Shutting Off Nurse Jackie

Jackie is supposed to be a crackerjack nurse who has some serious problems including drug addiction. That premise might be fair enough, in a House-like way, if her life-saving skills had unique value. But they don’t: the underlying problem with this show is that Jackie has no exceptional or redeeming qualities as a nurse. Sure, she cares about some of her patients, but that’s nothing extraordinary…

Staying Healthy in Hot Summer Travel

Hiking, or even just walking, in the hot summer heat to see ancient ruins, national monuments or spectacular vistas can sap the energy of healthy people. For someone who’s got a health issue – like chronic lung disease, reduced heart function or anemia – or anyone who’s pregnant, elderly or just frail, summer travel can knock you out in the wrong sort of way….Don’t plan

A Routine Visit

Yesterday I visited my internist. I had no particular complaint. My back hurt no more than usual. The numbness in my left foot was neither better nor worse than it was last month. I wasn’t suffering from vertigo or abdominal pain. I went because I had an appointment to see her, nothing more.

Until just a few years ago, I rarely

News on Aspirin After Breast Cancer

There’s promising news on the breast cancer front.

A study published on-line this week in The Journal of Clinical Oncology (JCO) suggests that regular, low-dose aspirin use reduces the risk of recurrence and death from breast cancer among women who’ve had stage I, II or III (non-metastatic) disease.

This is a phenomenal report in three respects:

1. The dramatic results: among women who’ve had breast cancer, regular aspirin use was associated with a reduced risk of recurrence and of death from cancer by more than half;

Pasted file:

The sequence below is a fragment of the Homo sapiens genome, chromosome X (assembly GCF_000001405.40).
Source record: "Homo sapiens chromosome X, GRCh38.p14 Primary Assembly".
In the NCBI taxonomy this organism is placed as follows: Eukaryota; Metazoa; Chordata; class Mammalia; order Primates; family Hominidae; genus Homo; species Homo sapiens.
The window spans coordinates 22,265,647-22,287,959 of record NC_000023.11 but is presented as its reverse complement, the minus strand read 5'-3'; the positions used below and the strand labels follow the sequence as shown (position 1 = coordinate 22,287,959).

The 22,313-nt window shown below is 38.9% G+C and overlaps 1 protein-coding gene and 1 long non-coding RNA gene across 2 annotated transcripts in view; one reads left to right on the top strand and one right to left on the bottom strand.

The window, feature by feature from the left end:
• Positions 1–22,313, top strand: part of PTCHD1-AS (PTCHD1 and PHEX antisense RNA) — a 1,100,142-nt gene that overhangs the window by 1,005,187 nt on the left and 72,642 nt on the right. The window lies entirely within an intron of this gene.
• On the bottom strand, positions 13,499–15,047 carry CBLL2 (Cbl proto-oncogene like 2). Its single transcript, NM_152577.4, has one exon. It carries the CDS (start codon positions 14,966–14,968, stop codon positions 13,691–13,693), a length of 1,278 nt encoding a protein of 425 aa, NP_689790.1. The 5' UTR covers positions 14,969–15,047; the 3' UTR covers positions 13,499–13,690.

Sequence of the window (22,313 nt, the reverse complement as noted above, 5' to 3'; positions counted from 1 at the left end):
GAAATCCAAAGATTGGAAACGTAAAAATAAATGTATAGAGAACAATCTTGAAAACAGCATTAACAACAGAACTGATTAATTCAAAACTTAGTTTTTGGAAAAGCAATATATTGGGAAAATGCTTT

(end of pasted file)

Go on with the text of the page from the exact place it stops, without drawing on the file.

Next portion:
2. The relevance; these findings might affect millions of women living after breast cancer, today;

3. The cost: aspirin is widely available without patent restriction. Aspirin costs around $5 for 100 tablets, several months’ supply.

On Precious

This is my first film review, if it is that.

I was tempted to write about Ethan Hawke, hematologist among vampires in Daybreakers, but gore’s not my favorite genre. A mainstream choice would have been Harrison Ford solving the enzyme deficiency of Pompe disease in Extraordinary Measures, but I didn’t get sucked in.

I chose Precious, instead. This luminous movie relates to the practice of medicine everyday, big-time.

Henrietta’s Cells Speak

“One of the ways that I gained the trust of the family is that I gave them information.” (R. Skloot, a journalist, speaking about her interactions with Henrietta Lacks’ family, Columbia University, 2/2/10)

Moms Tweet About Blood and Cancer

This afternoon I found a Tweet from a colleague, a journalist who happens to be a mom in my community:

Tweet from SuSaw:
“RT @JenSinger: Hey, baby. What’s your blood type? Nothing against the Big Pink Machine… http://ow.ly/URkg

As a trained hematologist (blood doc), oncologist and breast cancer survivor, I couldn’t resist checking this out. Here’s what I discovered…

A Bit More on False Positives, Dec 2009, Part 1